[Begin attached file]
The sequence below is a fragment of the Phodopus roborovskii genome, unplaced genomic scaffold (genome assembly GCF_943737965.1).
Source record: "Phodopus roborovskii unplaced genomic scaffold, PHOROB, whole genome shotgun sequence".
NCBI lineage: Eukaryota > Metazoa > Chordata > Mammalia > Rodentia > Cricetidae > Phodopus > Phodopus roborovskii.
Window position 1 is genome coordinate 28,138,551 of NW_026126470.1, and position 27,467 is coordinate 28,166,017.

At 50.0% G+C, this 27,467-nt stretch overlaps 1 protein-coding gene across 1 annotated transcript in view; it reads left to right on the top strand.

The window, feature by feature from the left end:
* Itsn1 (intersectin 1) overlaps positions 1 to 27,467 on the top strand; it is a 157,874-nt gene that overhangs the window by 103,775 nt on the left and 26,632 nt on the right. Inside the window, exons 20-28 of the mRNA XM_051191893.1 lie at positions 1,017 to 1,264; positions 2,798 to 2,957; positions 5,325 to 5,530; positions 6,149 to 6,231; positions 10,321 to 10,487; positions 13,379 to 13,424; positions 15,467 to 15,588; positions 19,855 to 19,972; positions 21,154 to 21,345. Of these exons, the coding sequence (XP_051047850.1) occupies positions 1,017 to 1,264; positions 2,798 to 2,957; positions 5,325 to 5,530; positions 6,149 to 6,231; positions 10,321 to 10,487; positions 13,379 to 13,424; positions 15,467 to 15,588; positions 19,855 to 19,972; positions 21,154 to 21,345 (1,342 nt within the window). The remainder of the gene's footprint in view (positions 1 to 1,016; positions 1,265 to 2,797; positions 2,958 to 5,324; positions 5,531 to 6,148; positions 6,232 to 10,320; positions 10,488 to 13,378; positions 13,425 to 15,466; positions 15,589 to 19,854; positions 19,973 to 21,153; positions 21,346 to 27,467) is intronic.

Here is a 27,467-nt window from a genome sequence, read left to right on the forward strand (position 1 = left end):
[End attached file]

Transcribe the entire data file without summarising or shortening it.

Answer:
The sequence below is a fragment of the Phodopus roborovskii genome, unplaced genomic scaffold (genome assembly GCF_943737965.1).
Source record: "Phodopus roborovskii unplaced genomic scaffold, PHOROB, whole genome shotgun sequence".
NCBI lineage: Eukaryota > Metazoa > Chordata > Mammalia > Rodentia > Cricetidae > Phodopus > Phodopus roborovskii.
Window position 1 is genome coordinate 28,138,551 of NW_026126470.1, and position 27,467 is coordinate 28,166,017.

At 50.0% G+C, this 27,467-nt stretch overlaps 1 protein-coding gene across 1 annotated transcript in view; it reads left to right on the top strand.

The window, feature by feature from the left end:
* Itsn1 (intersectin 1) overlaps positions 1 to 27,467 on the top strand; it is a 157,874-nt gene that overhangs the window by 103,775 nt on the left and 26,632 nt on the right. Inside the window, exons 20-28 of the mRNA XM_051191893.1 lie at positions 1,017 to 1,264; positions 2,798 to 2,957; positions 5,325 to 5,530; positions 6,149 to 6,231; positions 10,321 to 10,487; positions 13,379 to 13,424; positions 15,467 to 15,588; positions 19,855 to 19,972; positions 21,154 to 21,345. Of these exons, the coding sequence (XP_051047850.1) occupies positions 1,017 to 1,264; positions 2,798 to 2,957; positions 5,325 to 5,530; positions 6,149 to 6,231; positions 10,321 to 10,487; positions 13,379 to 13,424; positions 15,467 to 15,588; positions 19,855 to 19,972; positions 21,154 to 21,345 (1,342 nt within the window). The remainder of the gene's footprint in view (positions 1 to 1,016; positions 1,265 to 2,797; positions 2,958 to 5,324; positions 5,531 to 6,148; positions 6,232 to 10,320; positions 10,488 to 13,378; positions 13,425 to 15,466; positions 15,589 to 19,854; positions 19,973 to 21,153; positions 21,346 to 27,467) is intronic.

Here is a 27,467-nt window from a genome sequence, read left to right on the forward strand (position 1 = left end):